Channel Subunits Are Heterogeneously Expressed in the AIS
Andrea Lorincz and Zoltan Nusser
(see pages 14329–14340)
An action potential's threshold and shape are governed by the distribution and subunit composition of voltage-gated sodium and potassium channels in the axon. To learn how differences in subunit expression might contribute to the exact site of action potential initiation, Lorincz and Nusser examined the distribution of four potassium and sodium channel subunits (Nav1.1, Nav1.6, Kv1.1, and Kv1.2) in the axon initial segment (AIS) of neurons in several regions of adult rat brain. The expression pattern was surprisingly heterogeneous across cell types and brain regions. For example, only inhibitory interneurons expressed Nav1.1, and in some neurons, it was expressed along the entire AIS, whereas in others it was restricted to the proximal AIS. Likewise, expression of other subunits was uniform or graded depending on cell type. In Purkinje cells—in which action potential generation occurs in the first node of Ranvier rather than the AIS—neither potassium channel subunit was expressed in the AIS.
Amyloid-β Enhances Memory
Daniela Puzzo, Lucia Privitera, Elena Leznik, Mauro Fa', Agnieszka Staniszewski, Agostino Palmeri, and Ottavio Arancio
(see pages 14537–14545)
Amyloid-β (Aβ) is generally considered a toxic agent in Alzheimer's disease, but it is also released during synaptic transmission in healthy brains. Whether Aβ has a positive function—or is simply an unwanted byproduct created when amyloid precursor protein is cleaved to produce more essential fragments—remains a matter of debate. Evidence from transgenic mice suggests the former: knock-out of enzymes required for Aβ production impairs memory and long-term potentiation (LTP). More evidence for a positive role of Aβ is presented by Puzzo et al. They found that picomolar (near physiological) amounts of monomeric and oligomeric Aβ42 enhanced LTP in mouse hippocampal slices and strengthened reference and contextual fear memory in vivo. In contrast, nanomolar concentrations reduced LTP. The enhancement of LTP appeared to occur presynaptically, likely by increasing calcium accumulation, and it required activation of α7 nicotinic acetylcholine receptors. Whether monomeric Aβ, oligomeric Aβ, or both was responsible for the enhancement is unknown.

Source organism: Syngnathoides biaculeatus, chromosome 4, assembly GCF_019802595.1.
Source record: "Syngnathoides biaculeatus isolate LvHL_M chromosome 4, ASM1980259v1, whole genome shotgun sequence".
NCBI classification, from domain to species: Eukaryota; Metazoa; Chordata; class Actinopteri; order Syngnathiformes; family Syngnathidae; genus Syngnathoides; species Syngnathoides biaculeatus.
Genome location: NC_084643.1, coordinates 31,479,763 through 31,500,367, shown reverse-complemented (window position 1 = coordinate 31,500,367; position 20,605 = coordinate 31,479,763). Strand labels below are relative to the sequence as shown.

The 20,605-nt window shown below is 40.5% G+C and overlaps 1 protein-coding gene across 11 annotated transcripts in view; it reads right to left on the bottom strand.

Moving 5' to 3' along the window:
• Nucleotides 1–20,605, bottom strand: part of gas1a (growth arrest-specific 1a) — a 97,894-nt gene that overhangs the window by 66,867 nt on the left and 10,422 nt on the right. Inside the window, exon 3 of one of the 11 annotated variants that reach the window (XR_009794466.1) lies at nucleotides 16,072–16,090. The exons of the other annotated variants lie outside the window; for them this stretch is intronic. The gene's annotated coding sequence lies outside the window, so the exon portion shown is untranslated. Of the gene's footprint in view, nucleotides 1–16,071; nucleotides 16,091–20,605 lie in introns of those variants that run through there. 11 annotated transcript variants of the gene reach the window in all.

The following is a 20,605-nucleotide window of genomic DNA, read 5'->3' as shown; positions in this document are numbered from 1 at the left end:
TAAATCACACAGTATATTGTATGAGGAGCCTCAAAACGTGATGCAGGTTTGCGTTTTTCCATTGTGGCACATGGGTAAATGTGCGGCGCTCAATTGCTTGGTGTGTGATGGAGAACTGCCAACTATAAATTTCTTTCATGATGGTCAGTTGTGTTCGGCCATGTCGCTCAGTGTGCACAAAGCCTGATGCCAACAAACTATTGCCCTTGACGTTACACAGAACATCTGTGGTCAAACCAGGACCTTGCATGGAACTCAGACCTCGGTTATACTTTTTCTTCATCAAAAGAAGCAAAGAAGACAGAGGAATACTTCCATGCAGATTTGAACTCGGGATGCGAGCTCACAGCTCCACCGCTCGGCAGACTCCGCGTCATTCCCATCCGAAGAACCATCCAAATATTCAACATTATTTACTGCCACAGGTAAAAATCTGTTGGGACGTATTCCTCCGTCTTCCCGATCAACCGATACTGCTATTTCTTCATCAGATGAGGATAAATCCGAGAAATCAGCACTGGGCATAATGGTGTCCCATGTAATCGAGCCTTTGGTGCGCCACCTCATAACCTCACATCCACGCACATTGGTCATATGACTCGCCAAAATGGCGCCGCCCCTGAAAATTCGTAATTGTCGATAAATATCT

BOLD Signals Do Not Always Reflect Neural Activity
Anna Devor, Elizabeth M. C. Hillman, Peifang Tian, Christian Waeber, Ivan C. Teng, Lana Ruvinskaya, Mark H. Shalinsky, Haihao Zhu, Robert H. Haslinger, Suresh N. Narayanan, Istvan Ulbert, Andrew K. Dunn, Eng H. Lo, Bruce R. Rosen, Anders M. Dale, David Kleinfeld, and David A. Boas
(see pages 14347–14357)
Each year, thousands of publications present functional magnetic resonance imaging (fMRI) data that suggest that a particular brain region is active during a particular cognitive task. Casual readers of such papers might forget that this technique does not actually measure neural activity, but rather blood oxygenation level-dependent (BOLD) contrasts. Synaptic transmission requires large energy expenditures, and increased energy metabolism has been hypothesized to act directly on blood vessels to increase blood flow and alter BOLD signals. This week, however, Devor et al. report that this hypothesis is not always correct. As expected, stimulating the forepaw of rats increased blood oxygenation, vessel diameter, glucose uptake, spiking, and synaptic release in the contralateral primary somatosensory cortex. In the ipsilateral cortex, however, neural activity and glucose uptake increased, but blood oxygenation and blood flow did not. These results indicate that blood flow is not directly tied to metabolism, and BOLD signals do not always reflect neural activity.
Neurobiology of Disease
REST and miRNAs Provide Double Negative Feedback
Amy N. Packer, Yi Xing, Scott Q. Harper, Lesley Jones, and Beverly L. Davidson
(see pages 14341–14346)
RE1-silencing transcription factor (REST) inhibits expression of neuronal genes in non-neural cells. Huntingtin sequesters REST in the cytoplasm of neurons, precluding transcriptional repression and allowing neuronal specification. Mutations in huntingtin disrupt its interactions with REST, enabling repression of neuronal genes and contributing to Huntington's disease (HD). Among the genes inhibited by REST are several miRNAs—small, noncoding RNAs that inhibit translation by binding to complementary sequences in regulatory regions of mRNA. Packer et al. found that the levels of several miRNAs decreased as HD progressed. Of these, miR-9 and miR-9* had upstream regulatory regions that enabled repression by REST. Interestingly, regulatory regions of REST and its cofactor CoREST have complementary sequences targeted by miR-9 and miR-9*, and miR-9 reduced expression of REST, while miR-9* targeted CoREST. These molecules apparently form a double negative feedback loop, which is likely important for precise regulation of cell fate commitment.